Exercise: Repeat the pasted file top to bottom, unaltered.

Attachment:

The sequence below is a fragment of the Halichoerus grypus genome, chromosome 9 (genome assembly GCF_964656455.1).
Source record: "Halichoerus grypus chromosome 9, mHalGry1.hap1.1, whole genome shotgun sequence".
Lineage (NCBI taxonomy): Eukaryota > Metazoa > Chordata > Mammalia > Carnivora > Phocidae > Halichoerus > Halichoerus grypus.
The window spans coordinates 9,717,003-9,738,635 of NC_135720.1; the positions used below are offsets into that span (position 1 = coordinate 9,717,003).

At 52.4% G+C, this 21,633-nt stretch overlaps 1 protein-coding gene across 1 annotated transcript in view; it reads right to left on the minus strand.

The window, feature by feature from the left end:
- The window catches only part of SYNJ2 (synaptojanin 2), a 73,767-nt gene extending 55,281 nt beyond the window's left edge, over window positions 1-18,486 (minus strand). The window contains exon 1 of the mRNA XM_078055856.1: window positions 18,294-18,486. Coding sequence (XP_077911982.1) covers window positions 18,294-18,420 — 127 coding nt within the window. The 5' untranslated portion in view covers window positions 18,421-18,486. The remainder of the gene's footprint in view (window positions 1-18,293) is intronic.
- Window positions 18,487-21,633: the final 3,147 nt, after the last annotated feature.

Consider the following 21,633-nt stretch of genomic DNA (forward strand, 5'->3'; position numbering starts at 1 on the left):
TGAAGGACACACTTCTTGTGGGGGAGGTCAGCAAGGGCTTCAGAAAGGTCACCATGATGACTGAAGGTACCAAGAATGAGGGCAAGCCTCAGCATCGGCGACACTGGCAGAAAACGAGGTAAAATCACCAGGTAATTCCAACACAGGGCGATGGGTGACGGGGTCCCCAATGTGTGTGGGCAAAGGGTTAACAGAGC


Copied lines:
The sequence below is a fragment of the Halichoerus grypus genome, chromosome 9 (genome assembly GCF_964656455.1).
Source record: "Halichoerus grypus chromosome 9, mHalGry1.hap1.1, whole genome shotgun sequence".
Lineage (NCBI taxonomy): Eukaryota > Metazoa > Chordata > Mammalia > Carnivora > Phocidae > Halichoerus > Halichoerus grypus.
The window spans coordinates 9,717,003-9,738,635 of NC_135720.1; the positions used below are offsets into that span (position 1 = coordinate 9,717,003).

At 52.4% G+C, this 21,633-nt stretch overlaps 1 protein-coding gene across 1 annotated transcript in view; it reads right to left on the minus strand.

The window, feature by feature from the left end:
- The window catches only part of SYNJ2 (synaptojanin 2), a 73,767-nt gene extending 55,281 nt beyond the window's left edge, over window positions 1-18,486 (minus strand). The window contains exon 1 of the mRNA XM_078055856.1: window positions 18,294-18,486. Coding sequence (XP_077911982.1) covers window positions 18,294-18,420 — 127 coding nt within the window. The 5' untranslated portion in view covers window positions 18,421-18,486. The remainder of the gene's footprint in view (window positions 1-18,293) is intronic.
- Window positions 18,487-21,633: the final 3,147 nt, after the last annotated feature.

Consider the following 21,633-nt stretch of genomic DNA (forward strand, 5'->3'; position numbering starts at 1 on the left):
TGAAGGACACACTTCTTGTGGGGGAGGTCAGCAAGGGCTTCAGAAAGGTCACCATGATGACTGAAGGTACCAAGAATGAGGGCAAGCCTCAGCATCGGCGACACTGGCAGAAAACGAGGTAAAATCACCAGGTAATTCCAACACAGGGCGATGGGTGACGGGGTCCCCAATGTGTGTGGGCAAAGGGTTAACAGAGC